Amid rising tensions with North Korea, U.S. officials reported “highly unusual and unprecedented levels” of submarine activity by North Korea.
U.S. officials said that that on Sunday, North Korea conducted a test that as part of the process of developing the capability to launch missiles from a submarine, according to CNN.
“Achieving a successful cold-launch ejection test, even from land-based tubes, is a critical step forward in making an operational missile,” said Lance Gatling, a defense analyst and president of Tokyo-based Nexial Research Inc.
“The whole point of putting missiles into a stealthy platform like a submarine is to achieve tactical surprise, and this moves closer to that,” he said.
Officials told CNN there was intense submarine activity in the days before and after the test. In essence, North Korea is putting more submarines at different places in the sea than in the past.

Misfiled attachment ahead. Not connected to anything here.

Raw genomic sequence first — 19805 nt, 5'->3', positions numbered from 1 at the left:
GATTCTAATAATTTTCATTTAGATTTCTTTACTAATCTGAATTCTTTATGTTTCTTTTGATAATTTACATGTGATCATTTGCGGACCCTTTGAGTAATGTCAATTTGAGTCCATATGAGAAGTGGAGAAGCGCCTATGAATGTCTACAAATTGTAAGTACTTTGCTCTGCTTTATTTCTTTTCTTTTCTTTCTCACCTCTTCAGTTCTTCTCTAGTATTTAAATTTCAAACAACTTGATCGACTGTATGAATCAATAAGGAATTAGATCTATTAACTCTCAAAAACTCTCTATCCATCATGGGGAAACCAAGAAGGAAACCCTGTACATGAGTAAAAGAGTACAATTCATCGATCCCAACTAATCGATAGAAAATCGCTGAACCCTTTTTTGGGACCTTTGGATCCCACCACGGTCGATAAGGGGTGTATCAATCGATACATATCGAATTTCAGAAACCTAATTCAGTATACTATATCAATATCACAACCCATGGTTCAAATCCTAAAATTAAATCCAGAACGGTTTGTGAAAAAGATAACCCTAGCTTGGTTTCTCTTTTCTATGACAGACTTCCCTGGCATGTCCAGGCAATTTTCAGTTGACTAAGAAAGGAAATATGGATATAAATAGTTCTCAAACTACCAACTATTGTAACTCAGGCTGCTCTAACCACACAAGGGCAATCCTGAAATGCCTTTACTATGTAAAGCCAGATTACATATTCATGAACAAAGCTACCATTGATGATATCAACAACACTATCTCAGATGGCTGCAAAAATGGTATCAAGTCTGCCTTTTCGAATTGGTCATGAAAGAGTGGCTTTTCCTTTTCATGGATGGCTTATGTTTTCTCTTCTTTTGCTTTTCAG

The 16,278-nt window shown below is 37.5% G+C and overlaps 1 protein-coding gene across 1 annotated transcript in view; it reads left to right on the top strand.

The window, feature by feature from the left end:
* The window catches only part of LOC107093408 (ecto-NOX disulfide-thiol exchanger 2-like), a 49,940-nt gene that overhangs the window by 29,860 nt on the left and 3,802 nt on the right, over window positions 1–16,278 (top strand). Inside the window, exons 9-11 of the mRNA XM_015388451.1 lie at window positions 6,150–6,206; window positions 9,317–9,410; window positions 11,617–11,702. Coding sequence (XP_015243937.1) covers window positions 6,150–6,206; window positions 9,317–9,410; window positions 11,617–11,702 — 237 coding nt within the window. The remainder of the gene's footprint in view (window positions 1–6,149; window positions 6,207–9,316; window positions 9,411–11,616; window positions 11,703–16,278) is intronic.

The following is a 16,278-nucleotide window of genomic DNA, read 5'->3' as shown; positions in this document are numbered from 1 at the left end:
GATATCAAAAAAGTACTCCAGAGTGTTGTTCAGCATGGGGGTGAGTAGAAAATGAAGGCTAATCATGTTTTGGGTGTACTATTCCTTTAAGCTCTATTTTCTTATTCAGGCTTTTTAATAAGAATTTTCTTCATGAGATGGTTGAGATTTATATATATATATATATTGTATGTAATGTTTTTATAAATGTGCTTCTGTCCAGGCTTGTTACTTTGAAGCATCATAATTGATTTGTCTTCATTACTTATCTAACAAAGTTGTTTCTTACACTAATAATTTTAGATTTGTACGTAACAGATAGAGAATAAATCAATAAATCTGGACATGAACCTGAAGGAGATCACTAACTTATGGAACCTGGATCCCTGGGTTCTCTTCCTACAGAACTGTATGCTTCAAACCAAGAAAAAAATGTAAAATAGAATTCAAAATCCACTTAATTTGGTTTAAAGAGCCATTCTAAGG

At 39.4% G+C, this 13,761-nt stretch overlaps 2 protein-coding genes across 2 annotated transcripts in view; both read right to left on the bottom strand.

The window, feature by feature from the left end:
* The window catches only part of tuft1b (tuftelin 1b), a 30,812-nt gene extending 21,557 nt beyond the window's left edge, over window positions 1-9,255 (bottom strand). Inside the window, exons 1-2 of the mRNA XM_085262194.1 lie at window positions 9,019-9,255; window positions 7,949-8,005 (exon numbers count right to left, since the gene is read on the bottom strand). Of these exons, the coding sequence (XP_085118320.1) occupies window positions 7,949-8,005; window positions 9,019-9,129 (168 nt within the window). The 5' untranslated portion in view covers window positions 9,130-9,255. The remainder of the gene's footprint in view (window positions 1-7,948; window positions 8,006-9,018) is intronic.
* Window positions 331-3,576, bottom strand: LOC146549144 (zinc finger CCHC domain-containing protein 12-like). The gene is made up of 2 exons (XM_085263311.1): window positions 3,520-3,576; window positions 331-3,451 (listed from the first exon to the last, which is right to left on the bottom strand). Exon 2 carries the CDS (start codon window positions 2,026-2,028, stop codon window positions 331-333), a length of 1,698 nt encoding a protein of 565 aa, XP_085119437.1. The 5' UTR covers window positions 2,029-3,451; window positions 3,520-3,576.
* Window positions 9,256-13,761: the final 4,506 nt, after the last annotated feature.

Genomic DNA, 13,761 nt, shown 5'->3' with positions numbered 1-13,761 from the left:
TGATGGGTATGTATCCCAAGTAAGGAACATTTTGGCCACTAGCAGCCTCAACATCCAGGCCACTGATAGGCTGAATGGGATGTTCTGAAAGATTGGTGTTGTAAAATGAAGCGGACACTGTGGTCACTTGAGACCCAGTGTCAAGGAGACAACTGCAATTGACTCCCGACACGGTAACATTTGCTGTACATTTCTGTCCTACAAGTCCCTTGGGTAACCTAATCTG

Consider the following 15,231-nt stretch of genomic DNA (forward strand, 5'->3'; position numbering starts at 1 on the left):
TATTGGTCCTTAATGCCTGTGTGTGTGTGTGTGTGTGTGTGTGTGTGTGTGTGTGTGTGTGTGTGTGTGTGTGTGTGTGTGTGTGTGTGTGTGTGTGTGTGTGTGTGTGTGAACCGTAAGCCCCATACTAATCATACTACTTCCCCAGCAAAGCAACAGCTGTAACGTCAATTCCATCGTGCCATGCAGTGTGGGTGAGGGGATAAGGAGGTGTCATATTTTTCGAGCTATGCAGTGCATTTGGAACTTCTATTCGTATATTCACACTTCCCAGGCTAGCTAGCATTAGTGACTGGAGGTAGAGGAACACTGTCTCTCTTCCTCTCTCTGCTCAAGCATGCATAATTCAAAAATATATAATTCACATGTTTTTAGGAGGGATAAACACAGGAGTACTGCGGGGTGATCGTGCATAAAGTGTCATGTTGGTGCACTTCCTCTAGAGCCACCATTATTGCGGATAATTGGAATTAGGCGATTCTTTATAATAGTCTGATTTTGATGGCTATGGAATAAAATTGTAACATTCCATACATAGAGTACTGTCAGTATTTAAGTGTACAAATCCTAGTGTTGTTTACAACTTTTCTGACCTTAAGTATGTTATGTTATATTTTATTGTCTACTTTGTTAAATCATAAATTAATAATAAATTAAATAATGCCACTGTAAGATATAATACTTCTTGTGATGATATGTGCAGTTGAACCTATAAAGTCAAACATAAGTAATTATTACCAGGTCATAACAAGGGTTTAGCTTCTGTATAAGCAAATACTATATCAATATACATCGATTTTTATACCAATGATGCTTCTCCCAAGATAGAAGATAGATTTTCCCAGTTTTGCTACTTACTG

Last month, the U.S. and South Korea monitored the activities of an 1,800-ton submarine that traveled more than 60 miles from the North Korean coast. The submarine entered international waters, something observers said had not been done previously.
The current class of submarines developed by North Korea is expected to be capable of launching nuclear ballistic missiles within three to four years
Writing on National Interest, Kyle Mizokami suggested that submarine warfare “could provide a crude but effective second-strike capability, giving the regime the opportunity to retaliate even in the face of a massive preemptive attack.”
“Although old and obsolete, North Korea’s submarines have the advantage of numbers and, in peacetime, surprise. Pyongyang’s history of armed provocations means the world hasn’t seen the last of her submarine force,” he added.
As North Korea tested its weapons, so did the United States.